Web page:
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Tue, 17 May 2022

Linux Command Line Magic

— SjG @ 12:24 pm

In day-to-day operations, cirumstances often arise where you need simple answers to fairly complicated situations. In the best scenario, the information is available to you in some structured way, like in a database, and you can come up with a query (e.g., “what percentage of our customers in January spent more than $7.50 on two consecutive Wednesdays” is something you could probably query). In other scenarios, the information is not as readily available or not in a structured format.

One nice thing about Linux and Unix-like operating systems, is that the filesystem can be interrogated by chaining various tools to make it cough up information you need.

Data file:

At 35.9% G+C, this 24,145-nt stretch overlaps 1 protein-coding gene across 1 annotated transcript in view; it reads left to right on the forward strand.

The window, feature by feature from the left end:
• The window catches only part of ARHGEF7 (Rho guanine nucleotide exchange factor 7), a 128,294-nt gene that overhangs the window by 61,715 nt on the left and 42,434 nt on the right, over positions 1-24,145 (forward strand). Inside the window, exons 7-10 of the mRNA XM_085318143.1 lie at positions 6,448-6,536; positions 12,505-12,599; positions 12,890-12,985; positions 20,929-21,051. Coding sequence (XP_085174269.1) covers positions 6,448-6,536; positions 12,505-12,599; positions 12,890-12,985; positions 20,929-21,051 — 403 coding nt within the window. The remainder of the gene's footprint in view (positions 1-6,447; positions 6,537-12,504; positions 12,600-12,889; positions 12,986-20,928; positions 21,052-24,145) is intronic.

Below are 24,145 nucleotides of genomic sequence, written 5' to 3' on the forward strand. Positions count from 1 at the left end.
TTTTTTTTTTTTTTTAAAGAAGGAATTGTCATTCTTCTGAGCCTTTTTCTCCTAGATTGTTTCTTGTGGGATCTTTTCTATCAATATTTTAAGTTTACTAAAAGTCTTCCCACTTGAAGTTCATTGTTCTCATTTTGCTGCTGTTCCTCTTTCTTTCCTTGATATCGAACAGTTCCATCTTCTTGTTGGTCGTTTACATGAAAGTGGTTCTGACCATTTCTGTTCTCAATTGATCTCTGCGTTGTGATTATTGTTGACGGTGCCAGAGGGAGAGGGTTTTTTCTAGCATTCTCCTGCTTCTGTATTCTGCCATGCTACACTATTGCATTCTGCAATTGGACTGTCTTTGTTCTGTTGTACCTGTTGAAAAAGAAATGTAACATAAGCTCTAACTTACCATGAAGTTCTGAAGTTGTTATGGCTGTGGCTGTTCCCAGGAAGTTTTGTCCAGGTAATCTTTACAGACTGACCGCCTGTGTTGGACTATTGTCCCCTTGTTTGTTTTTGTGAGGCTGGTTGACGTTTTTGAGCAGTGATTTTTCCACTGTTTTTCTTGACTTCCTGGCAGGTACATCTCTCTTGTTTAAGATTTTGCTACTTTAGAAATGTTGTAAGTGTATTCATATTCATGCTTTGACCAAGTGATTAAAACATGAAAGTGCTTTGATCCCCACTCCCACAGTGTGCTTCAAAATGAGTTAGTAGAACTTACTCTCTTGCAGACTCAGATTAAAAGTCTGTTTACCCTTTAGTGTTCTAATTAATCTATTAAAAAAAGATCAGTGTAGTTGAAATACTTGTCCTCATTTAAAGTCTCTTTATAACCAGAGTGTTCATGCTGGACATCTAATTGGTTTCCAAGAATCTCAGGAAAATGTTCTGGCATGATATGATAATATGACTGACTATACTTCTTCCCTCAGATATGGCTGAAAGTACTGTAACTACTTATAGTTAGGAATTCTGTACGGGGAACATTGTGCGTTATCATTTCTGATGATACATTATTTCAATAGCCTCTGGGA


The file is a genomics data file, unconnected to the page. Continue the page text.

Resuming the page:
For example, I needed to copy the assets from a digital asset management (DAM) system to a staging server to test a major code change. The wrinkle is that the DAM is located on a server with limited monthly bandwidth. So my challenge: what was the right number of files to copy down without exceeding the bandwidth cap?

So, to start out with, I use some simple commands to determine what I’m dealing with:

$ ls -1 asset_storage | wc -l
10384

$ du -hs asset_storage
409G	asset_storage

So that first command lists all the files in the “asset_storage” directory, with the -1 flag saying to list one file per line, which is then piped into the word-count command with the -l flag which say to count lines. The second command tells me the storage requirement, with the -h flag asking for human-readble units.

I’ve got a problem. Over 10,000 files totalling over 400G of storage, and say my data cap is 5G. The first instinct is to say, “well, the average file size is 40M, so I may only be able to copy 125 files.” However, we know that’s wrong. There are some big video files and many small image thumbnails in there. So what if I only copy the smaller files?

$ find asset_storage -size -10M -print0 | xargs -0 du -hc | tail -n1
630M	total